More importantly, only research that poses specific questions without obvious answers can potentially illuminate the contours of ethical action even within political contexts that seem “compromised.” The dismissal of a complex political formation as the “Gay International” cannot not miss the possibilities of queer identification that defy the binary logic attending a specific genealogy of sexuality, whether in the “West” or the “East” or more likely across those imagined divisions. It is in those liminal subjectivities and emergent alliances that a positive history of futures past may be located and futures present re-imagined. Any critical intervention that seeks “to resist the attempts by a number of forces to determine and script that future a priori” must do more than excavate an archive of desire in which that desire is always already defective (p. 417). Desiring Arabs launches a salvo aimed at ridding the Arab cultural canon (consciousness?) of demons that plague its ability to produce a postcolonial subject unfettered by a putatively Western temporality; however, in the end it becomes a text haunted by those very same demons it sought to cast out, whereby the modern for the Arab subject remains an otherworldly site of desire which can never quite be materialized except as its other in some “undetermined future yet to come” (p. 417).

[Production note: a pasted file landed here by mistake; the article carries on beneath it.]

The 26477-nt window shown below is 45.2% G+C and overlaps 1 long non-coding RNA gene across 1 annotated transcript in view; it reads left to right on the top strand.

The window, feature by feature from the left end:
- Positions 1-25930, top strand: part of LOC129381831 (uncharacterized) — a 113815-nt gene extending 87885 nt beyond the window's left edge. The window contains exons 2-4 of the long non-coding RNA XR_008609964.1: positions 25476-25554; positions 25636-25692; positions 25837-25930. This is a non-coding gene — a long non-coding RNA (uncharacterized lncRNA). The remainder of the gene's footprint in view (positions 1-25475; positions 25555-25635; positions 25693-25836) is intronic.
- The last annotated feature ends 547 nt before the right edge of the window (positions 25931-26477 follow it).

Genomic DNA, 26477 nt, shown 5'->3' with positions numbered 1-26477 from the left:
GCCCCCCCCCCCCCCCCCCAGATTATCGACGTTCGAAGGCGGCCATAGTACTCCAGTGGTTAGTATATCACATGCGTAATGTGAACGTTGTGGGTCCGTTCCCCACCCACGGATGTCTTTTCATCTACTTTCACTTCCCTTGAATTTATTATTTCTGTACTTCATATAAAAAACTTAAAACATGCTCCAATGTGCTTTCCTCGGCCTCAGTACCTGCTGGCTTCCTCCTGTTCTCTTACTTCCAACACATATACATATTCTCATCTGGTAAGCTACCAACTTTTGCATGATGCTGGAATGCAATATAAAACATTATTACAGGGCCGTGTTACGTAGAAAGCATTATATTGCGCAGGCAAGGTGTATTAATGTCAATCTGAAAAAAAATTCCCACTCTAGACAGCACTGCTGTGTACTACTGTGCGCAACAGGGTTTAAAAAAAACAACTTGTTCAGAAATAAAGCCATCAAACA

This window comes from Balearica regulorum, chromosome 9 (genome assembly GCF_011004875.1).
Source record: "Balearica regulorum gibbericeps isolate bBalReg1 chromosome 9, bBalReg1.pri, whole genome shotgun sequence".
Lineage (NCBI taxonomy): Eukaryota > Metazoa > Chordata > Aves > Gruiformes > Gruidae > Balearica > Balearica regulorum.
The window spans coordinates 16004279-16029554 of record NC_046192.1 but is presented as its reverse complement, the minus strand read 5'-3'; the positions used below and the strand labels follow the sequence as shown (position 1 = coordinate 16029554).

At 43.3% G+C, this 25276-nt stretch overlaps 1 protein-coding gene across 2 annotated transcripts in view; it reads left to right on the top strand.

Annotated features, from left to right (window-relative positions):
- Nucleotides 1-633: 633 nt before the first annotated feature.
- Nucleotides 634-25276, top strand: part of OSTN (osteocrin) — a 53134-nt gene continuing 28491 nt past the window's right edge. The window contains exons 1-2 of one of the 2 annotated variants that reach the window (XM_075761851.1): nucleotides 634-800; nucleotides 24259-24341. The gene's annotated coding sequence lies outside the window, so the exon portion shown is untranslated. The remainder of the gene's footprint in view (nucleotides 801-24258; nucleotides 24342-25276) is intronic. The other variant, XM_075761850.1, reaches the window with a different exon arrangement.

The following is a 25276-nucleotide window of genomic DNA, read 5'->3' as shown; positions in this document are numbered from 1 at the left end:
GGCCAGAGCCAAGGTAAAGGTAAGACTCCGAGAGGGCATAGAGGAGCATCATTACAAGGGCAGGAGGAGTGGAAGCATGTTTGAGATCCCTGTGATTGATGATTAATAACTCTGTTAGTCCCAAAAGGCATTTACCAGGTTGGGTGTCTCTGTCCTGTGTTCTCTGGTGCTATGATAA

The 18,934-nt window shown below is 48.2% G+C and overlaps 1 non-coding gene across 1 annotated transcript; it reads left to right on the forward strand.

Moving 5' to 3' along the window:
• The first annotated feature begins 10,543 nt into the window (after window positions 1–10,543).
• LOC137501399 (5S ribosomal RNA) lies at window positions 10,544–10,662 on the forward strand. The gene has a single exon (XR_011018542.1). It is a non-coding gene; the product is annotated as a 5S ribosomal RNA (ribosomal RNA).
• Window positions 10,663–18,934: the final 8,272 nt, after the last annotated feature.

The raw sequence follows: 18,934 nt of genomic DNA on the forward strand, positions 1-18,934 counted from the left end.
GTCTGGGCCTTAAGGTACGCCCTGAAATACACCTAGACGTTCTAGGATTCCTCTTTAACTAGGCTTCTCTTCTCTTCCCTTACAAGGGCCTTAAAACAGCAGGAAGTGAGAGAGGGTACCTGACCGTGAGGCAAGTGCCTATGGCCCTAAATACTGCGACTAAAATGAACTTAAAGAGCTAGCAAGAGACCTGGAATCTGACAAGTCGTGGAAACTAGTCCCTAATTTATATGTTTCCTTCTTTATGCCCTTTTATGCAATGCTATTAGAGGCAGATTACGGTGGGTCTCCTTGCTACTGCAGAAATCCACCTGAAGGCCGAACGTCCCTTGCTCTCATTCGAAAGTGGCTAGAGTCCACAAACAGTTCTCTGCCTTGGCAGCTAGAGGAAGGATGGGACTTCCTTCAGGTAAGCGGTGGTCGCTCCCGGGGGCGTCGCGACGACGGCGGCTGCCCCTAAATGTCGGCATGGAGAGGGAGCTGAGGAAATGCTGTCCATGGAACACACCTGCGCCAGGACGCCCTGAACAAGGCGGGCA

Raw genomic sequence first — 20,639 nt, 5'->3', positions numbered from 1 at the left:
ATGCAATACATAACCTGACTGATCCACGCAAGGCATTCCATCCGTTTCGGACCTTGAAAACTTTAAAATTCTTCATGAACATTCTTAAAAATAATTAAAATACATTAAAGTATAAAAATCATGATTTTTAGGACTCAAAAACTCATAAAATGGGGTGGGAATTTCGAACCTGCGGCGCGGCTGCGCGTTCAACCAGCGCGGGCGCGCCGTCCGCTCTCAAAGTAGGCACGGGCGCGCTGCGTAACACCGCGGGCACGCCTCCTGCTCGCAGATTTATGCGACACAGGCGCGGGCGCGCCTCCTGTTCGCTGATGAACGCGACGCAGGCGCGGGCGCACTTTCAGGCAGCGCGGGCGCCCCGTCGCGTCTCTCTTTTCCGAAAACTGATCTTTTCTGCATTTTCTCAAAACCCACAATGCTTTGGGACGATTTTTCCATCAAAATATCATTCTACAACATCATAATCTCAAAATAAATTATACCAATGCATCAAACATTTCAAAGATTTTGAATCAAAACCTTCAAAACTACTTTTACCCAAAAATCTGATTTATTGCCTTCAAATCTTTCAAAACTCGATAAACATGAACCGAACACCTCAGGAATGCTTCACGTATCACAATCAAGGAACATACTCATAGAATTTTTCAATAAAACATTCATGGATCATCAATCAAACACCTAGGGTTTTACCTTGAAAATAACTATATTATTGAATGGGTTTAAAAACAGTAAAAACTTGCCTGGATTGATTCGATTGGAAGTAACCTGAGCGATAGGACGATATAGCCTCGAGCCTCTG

1 While critical of the book, I feel it is necessary to point out, given the current and past climate of censorship accompanying the politicized attacks on the author’s scholarship, that this review is written from a position sympathetic to what the author has tried to accomplish and does not share in any way the spirit or the politics of those for whom a genuine intellectual engagement is feared. Indeed, it is only because the work is rich in its scholarship that this review is possible.
2 Joseph Massad, “Re-Orienting Desire: The Gay International and the Arab World,” Public Culture 14, no. 2 (Spring 2002): 361-385.
3 See Wilson Chacko Jacob, Working Out Egypt (Durham: Duke University Press, forthcoming).
4 The works are too many to cite in full here, but for examples from the Arab Middle East, see Judith Tucker, Margot Badran, Hoda al-Sadda, Beth Baron, Marilyn Booth, Lisa Pollard, Elizabeth Thompson, Hibba Abugideiri, Omnia El Shakry, and Hanan Kholoussy.
Wilson C. Jacob teaches history at Concordia University. This review was first published by H-Levant (September 2009) under a Creative Commons license.